According to the latest weekly epidemiological bulletin published by Public Health Europe today, suicidal thoughts and suicide attempts among young people aged 18 to 24 are on the rise.
This is a new illustration of the deterioration in the mental health of young people, which has continued to increase since the Covid-19 pandemic. A study conducted in 2021 and published today by Public Health Europe shows an increase in suicidal thoughts and suicide attempts among 18-24 year olds.
An increasing suicidal trend among young people
This survey was carried out among more than 24,000 people aged 18 to 85 in mainland Europe and 6,500 people living in the overseas departments and territories and overseas regions.
Result: 4.2% of respondents indicate having thought about committing suicide in the last twelve months. There are also 7.2% of young adults, aged 18 to 24, who admit to having thought about suicide that year.
According to Public Health Europe, the main conclusion of this investigation is “a significant increase in suicidal thoughts and suicide attempts over the course of life among 18-24 year olds, observed over the past ten years”.
The Covid-19 pandemic plays an important role in this situation
How to explain this trend? Public Health Europe highlights a “significant impact of the Covid-19 epidemic on the mental health of the population”. The health authority also does the “observation of a greater deterioration in the mental health of the youngest following the pandemic” and alert on “the increase in visits to emergency rooms for mood disorders and suicidal gestures”.
Indeed, according to figures collected over several years, SPF also notes that “since 2014, suicidal thoughts have doubled among 18-24 year olds..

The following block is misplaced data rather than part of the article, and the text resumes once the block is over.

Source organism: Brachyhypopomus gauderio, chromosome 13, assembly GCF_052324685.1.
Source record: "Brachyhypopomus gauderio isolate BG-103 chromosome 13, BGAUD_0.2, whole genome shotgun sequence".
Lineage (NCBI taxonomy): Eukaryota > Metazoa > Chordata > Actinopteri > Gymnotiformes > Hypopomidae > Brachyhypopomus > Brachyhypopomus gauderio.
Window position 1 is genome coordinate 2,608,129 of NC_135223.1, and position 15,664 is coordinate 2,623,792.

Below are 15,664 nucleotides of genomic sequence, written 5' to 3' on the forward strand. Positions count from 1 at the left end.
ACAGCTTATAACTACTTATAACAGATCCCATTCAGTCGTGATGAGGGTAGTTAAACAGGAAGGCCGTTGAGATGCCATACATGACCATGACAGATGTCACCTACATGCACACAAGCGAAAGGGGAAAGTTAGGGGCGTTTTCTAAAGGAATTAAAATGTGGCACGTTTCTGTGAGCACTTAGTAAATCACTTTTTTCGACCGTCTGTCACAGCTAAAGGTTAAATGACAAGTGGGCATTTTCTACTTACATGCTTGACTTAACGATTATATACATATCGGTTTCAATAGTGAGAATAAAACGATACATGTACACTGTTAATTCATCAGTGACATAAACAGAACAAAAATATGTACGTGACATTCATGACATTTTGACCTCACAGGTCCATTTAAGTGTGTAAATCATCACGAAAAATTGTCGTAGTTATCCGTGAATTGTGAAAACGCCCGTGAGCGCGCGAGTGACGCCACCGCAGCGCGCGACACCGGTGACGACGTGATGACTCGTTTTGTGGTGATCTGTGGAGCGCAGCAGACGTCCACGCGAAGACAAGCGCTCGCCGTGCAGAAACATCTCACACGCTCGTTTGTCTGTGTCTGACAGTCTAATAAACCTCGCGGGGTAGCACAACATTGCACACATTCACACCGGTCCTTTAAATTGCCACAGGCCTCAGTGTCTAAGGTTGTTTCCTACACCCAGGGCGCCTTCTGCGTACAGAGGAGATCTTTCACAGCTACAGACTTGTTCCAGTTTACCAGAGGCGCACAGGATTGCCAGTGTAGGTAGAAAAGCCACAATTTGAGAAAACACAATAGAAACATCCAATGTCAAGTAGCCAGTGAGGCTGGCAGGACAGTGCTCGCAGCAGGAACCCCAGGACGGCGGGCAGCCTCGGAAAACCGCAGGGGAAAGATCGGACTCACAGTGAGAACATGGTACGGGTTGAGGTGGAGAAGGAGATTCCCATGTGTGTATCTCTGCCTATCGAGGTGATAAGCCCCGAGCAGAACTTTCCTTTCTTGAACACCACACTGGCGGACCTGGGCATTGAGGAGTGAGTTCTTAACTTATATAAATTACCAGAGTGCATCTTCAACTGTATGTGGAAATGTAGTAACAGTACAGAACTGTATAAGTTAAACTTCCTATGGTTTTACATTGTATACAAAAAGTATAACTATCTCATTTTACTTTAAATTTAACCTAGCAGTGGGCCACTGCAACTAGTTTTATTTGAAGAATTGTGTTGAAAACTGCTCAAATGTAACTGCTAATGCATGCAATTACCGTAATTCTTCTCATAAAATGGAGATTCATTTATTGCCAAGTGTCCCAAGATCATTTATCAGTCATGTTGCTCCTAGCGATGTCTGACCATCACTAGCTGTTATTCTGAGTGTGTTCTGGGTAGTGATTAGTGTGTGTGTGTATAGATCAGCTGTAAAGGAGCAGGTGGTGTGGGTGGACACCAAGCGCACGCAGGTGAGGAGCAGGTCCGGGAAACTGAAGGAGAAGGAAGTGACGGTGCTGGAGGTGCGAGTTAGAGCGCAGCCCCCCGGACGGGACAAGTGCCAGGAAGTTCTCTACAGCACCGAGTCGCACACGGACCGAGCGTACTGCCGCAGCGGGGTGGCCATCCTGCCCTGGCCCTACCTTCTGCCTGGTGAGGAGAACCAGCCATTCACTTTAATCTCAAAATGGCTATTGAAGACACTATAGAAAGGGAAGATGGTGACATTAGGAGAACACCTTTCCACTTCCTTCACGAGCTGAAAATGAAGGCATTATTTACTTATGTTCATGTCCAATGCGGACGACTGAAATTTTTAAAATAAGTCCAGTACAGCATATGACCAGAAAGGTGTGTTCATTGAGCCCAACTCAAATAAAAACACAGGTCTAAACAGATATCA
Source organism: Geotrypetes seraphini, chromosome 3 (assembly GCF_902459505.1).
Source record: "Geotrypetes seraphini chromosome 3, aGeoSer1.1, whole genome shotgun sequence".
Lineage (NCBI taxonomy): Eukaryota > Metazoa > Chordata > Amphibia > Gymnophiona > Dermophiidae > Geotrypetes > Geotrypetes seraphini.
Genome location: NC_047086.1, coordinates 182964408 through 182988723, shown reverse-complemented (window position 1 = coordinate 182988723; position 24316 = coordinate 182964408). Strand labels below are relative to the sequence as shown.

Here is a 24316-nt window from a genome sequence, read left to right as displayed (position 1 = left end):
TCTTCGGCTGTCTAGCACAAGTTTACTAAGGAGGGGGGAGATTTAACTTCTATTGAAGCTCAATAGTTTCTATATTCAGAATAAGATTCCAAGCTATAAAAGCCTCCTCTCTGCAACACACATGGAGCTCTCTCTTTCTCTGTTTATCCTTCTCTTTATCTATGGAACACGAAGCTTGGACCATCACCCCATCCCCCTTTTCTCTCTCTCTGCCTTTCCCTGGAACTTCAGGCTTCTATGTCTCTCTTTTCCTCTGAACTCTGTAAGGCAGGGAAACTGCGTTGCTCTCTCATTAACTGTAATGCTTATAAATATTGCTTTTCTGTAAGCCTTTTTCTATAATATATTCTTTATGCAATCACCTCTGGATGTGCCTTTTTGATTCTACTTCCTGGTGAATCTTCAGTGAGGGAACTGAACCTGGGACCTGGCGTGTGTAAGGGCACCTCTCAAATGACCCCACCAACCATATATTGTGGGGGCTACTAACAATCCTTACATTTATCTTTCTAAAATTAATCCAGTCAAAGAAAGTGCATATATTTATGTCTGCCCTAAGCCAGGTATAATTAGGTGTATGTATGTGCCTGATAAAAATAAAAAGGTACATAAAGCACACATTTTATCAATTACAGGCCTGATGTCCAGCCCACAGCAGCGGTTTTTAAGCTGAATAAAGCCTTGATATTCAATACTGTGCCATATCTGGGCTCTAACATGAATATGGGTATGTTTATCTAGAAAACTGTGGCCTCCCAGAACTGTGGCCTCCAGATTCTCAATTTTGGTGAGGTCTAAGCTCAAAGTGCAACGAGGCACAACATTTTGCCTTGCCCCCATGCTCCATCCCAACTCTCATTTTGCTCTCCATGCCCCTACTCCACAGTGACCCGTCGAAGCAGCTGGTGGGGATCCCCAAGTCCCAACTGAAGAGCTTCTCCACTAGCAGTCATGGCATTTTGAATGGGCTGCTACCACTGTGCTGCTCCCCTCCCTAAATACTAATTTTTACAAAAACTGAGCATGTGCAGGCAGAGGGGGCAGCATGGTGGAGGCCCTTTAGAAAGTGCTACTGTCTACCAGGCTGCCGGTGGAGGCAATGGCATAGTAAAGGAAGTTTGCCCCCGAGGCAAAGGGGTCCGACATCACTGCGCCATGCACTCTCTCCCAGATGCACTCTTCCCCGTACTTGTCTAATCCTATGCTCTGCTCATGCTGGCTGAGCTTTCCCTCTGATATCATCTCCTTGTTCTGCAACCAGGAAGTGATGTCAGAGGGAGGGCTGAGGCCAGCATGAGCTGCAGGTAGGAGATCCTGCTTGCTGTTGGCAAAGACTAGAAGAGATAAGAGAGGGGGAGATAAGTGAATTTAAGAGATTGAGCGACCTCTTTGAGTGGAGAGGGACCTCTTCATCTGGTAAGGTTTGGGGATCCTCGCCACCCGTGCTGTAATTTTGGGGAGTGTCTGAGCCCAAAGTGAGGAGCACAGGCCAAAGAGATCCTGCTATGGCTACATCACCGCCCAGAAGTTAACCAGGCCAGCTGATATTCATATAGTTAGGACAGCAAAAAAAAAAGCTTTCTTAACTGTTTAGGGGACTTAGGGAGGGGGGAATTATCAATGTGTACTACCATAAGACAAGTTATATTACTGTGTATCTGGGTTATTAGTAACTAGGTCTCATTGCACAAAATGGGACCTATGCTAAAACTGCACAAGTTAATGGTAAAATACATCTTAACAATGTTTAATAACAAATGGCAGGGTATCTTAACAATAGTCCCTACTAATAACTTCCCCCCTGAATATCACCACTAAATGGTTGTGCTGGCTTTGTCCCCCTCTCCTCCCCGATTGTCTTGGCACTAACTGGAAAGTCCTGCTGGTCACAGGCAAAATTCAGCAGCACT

Are women more affected than men?
Still among 18-24 year olds, women also seem to be more affected by the risk of suicide. Indeed, in this age group:
- The prevalence of suicidal thoughts reaches 9.4%;
- That of suicide attempts during life peaks at 12.8%;
- And that of suicide attempts over the last twelve months is 2%.
Public Health Europe also paints a general profile of people more vulnerable to suicide risk. They are more fragile socio-economically, live alone or raise their children alone, but also are unemployed, or do not have a baccalaureate. No notable difference is found between metropolitan regions and those overseas.
Improving prevention policies
Finally, Public Health Europe recalls that “Europe has one of the highest suicide rates among European countries“. To try to confront this scourge, and this “significant increase in unhappiness among the youngestshe concludes that it is necessary “strengthen the prevention policies and a better understanding of the mechanisms that affect the mental health of young people since the Covid-19 pandemic”.